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BRCA testing: what does it all mean?

Posted on 14 May, 2013 by Joe Dunckley

Hollywood actress Angelina Jolie has hit the headlines today, having told in the New York Times of her decision to have a double mastectomy to mitigate the raised risk of breast cancer that she inherited. Jolie described how doctors had told her that she had more than an 80% chance of developing the disease, and, although the genes that Jolie inherited are very rare, many readers might now be wondering what cancer risks could mean for themselves. Here at The Institute of Cancer Research in London, we’re a world leader in the genetics of cancer risk, and what to do about that risk once it’s identified is something we spend a lot of time thinking about.

Finding the genes

Although breast cancer is distressingly common — more than one in ten women will be diagnosed at some point in their lifetimes — and can strike any individual in any population, it has long been observed that some families are particularly badly hit by the disease. As Angelina Jolie herself described, there is a history in her own family, her mother having died at 56.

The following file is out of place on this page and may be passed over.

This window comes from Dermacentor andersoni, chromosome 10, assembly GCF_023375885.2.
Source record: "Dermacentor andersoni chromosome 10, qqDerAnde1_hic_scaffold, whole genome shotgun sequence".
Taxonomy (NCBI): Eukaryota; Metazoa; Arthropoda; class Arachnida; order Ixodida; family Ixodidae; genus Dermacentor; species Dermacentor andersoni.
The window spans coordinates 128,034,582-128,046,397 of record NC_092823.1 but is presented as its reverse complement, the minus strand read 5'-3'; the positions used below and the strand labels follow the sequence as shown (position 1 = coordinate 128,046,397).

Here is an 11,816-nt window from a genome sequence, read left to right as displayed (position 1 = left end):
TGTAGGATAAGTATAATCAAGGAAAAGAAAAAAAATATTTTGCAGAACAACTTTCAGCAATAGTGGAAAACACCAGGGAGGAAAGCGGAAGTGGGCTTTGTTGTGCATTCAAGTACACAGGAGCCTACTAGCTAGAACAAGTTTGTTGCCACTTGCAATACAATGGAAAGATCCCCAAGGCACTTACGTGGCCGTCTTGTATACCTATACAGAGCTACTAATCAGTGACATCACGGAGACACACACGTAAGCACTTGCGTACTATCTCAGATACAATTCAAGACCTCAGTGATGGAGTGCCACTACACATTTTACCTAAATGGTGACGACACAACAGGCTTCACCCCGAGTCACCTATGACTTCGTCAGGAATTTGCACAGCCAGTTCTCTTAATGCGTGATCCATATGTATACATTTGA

In the middle of the 20th century, as our understanding of genetics advanced, it became clear that this pattern of cancers running in families must be the result of one or more faulty gene being passed down the line. Soon a race was on to find the faulty gene or genes, and discover how and why the gene faults cause cancer. Competing teams of scientists developed new techniques to analyse the DNA, and used them to look for suspect sequences in families with histories of early-onset breast cancer. In 1994 an American team pinned down BRCA1, and a few months later BRCA2 was announced by a team led by Professor Mike Stratton, who was at the time working here at the ICR.

In the cell

Having discovered in the mid-1990s where exactly the BRCA genes are located on our chromosomes, scientists — including the ICR's Chief Executive Professor Alan Ashworth, fresh from the team that had identified BRCA2 — got to work on finding out what the genes do, and why they cause cancer when faulty. They discovered that both BRCA genes have roles in protecting DNA from damage. Specifically, they are part of the system which repairs breaks in the DNA strand — damage which typically occurs during cell division, when the DNA strands must be unpacked and copied. So without our BRCA genes, DNA damage would go unrepaired, and new mutations rapidly accrue to other genes — some of which then drive the development of cancer.